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Journal of virology

Efficient norovirus and reovirus replication in the mouse intestine requires microfold (M) cells.


PMID 24696493

Abstract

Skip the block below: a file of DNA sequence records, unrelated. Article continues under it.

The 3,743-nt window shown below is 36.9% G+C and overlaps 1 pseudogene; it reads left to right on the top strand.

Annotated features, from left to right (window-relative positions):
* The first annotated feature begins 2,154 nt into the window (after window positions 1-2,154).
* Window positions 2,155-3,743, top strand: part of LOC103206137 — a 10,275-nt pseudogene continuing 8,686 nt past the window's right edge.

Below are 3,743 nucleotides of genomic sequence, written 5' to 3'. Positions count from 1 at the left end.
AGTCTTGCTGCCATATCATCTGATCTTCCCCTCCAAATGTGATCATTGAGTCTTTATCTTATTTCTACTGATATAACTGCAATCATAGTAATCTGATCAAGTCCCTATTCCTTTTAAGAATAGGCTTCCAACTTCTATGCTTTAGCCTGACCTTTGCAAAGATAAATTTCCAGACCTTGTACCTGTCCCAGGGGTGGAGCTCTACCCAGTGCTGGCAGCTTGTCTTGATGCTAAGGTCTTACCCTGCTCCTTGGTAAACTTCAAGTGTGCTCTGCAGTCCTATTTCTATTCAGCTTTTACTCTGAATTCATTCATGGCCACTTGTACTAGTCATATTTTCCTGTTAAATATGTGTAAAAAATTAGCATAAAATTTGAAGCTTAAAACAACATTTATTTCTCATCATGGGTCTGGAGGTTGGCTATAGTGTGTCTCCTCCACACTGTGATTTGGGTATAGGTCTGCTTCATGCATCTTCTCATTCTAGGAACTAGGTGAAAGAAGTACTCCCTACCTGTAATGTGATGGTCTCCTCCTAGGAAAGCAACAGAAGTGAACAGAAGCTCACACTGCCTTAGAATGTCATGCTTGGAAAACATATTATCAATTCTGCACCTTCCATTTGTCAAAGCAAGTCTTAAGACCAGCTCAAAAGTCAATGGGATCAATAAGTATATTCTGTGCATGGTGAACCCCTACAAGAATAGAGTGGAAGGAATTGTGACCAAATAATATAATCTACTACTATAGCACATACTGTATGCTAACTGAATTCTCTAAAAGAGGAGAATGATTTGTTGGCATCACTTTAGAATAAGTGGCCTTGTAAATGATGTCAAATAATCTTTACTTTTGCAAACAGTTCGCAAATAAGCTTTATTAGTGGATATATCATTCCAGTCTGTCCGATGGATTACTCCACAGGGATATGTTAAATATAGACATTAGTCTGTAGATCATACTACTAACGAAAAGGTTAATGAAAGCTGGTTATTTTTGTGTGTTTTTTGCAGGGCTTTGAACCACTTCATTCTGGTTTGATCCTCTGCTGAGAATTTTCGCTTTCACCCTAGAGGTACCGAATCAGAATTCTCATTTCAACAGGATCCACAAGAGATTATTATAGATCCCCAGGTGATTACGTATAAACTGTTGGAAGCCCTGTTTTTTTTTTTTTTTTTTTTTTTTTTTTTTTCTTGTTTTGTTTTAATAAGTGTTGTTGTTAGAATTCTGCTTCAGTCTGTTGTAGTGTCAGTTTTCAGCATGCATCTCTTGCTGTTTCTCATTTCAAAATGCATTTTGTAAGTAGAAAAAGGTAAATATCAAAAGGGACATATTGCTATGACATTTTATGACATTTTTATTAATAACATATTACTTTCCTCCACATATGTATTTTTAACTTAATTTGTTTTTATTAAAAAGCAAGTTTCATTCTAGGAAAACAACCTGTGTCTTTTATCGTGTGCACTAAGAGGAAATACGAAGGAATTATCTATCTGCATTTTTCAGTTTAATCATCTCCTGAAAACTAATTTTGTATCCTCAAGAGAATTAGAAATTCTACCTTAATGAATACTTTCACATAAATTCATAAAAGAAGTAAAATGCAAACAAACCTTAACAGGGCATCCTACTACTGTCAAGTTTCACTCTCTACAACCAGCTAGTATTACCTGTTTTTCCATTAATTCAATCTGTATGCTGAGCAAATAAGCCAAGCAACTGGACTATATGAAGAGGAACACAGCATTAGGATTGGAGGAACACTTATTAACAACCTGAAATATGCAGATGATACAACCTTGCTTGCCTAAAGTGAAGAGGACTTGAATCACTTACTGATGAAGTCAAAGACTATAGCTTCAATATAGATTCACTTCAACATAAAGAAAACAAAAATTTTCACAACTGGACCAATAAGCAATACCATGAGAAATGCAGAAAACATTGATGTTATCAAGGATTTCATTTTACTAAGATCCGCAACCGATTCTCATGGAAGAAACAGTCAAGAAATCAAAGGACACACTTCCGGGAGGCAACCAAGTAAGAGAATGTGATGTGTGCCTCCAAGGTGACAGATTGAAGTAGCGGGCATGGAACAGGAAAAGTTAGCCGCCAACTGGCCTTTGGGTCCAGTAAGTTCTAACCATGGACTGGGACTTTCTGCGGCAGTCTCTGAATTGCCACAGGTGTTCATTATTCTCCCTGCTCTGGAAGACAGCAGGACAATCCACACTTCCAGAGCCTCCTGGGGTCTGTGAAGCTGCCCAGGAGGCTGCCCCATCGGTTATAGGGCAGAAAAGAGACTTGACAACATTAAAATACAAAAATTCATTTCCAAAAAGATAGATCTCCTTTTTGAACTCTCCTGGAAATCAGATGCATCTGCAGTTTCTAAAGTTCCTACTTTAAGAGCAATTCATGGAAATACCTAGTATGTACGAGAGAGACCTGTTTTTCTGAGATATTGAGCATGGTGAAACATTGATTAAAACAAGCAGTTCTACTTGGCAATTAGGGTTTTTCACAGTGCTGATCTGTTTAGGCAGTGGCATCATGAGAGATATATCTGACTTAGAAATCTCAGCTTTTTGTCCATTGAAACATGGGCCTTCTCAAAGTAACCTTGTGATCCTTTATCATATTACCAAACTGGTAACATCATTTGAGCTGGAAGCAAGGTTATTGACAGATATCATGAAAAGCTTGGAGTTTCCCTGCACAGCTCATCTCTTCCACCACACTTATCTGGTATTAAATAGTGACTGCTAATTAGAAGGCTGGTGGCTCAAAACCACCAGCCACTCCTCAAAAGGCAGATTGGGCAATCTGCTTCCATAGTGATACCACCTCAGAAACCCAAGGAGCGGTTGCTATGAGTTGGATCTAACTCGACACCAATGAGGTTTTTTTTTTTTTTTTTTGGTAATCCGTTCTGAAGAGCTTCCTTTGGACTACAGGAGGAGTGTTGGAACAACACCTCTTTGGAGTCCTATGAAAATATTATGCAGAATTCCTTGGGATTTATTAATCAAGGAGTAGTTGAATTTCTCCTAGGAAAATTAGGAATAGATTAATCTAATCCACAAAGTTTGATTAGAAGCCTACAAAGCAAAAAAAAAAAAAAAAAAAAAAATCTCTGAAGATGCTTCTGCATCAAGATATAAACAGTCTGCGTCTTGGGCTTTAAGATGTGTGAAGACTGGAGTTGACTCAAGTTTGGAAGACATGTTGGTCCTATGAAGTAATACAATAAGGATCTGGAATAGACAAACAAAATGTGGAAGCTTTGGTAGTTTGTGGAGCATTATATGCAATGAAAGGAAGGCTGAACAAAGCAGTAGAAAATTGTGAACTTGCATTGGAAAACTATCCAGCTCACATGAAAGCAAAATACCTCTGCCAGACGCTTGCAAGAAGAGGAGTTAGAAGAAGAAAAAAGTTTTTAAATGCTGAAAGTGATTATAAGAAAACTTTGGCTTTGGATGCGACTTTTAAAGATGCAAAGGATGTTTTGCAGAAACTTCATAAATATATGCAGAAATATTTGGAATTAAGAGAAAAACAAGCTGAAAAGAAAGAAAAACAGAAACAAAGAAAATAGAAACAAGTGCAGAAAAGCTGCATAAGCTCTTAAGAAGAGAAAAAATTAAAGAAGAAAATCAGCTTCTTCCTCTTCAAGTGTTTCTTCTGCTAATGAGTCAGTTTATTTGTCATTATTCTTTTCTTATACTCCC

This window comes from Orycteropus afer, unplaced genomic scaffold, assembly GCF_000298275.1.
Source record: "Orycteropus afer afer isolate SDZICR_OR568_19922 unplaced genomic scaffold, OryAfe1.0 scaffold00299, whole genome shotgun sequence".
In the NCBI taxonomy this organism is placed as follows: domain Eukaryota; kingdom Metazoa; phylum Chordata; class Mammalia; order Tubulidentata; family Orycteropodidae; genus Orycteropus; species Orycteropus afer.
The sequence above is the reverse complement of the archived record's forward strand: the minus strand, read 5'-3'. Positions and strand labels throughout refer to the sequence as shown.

Microfold (M) cells are specialized intestinal epithelial cells that internalize particulate antigens and aid in the establishment of immune responses to enteric pathogens. M cells have also been suggested as a portal for pathogen entry into the host. While virus particles have been observed in M cells, it is not known whether viruses use M cells to initiate a productive infection. Noroviruses (NoVs) are single-stranded RNA viruses that infect host organisms via the fecal-oral route. Murine NoV (MNV) infects intestinal macrophages and dendritic cells and provides a tractable experimental system for understanding how an enteric virus overcomes the intestinal epithelial barrier to infect underlying target cells. We found that replication of two divergent MNV strains was reduced in mice depleted of M cells. Reoviruses are double-stranded RNA viruses that infect hosts via respiratory or enteric routes. In contrast to MNV, reovirus infects enterocytes in the intestine. Despite differences in cell tropism, reovirus infection was also reduced in M cell-depleted mice. These data demonstrate that M cells are required for the pathogenesis of two unrelated enteric viruses that replicate in different cell types within the intestine. To successfully infect their hosts, pathogens that infect via the gastrointestinal tract must overcome the multilayered system of host defenses. Microfold (M) cells are specialized intestinal epithelial cells that internalize particulate antigens and aid in the establishment of immune responses to enteric pathogens. Virus particles have been observed within M cells. However, it is not known whether viruses use M cells to initiate a productive infection. To address this question, we use MNV and reovirus, two enteric viruses that replicate in different cell types in the intestine, intestinal epithelial cells for reovirus and intestinal mononuclear phagocytes for MNV. Interestingly, MNV- and reovirus-infected mice depleted of M cells showed reduced viral loads in the intestine. Thus, our work demonstrates the importance of M cells in the pathogenesis of enteric viruses irrespective of the target cell type in which the virus replicates.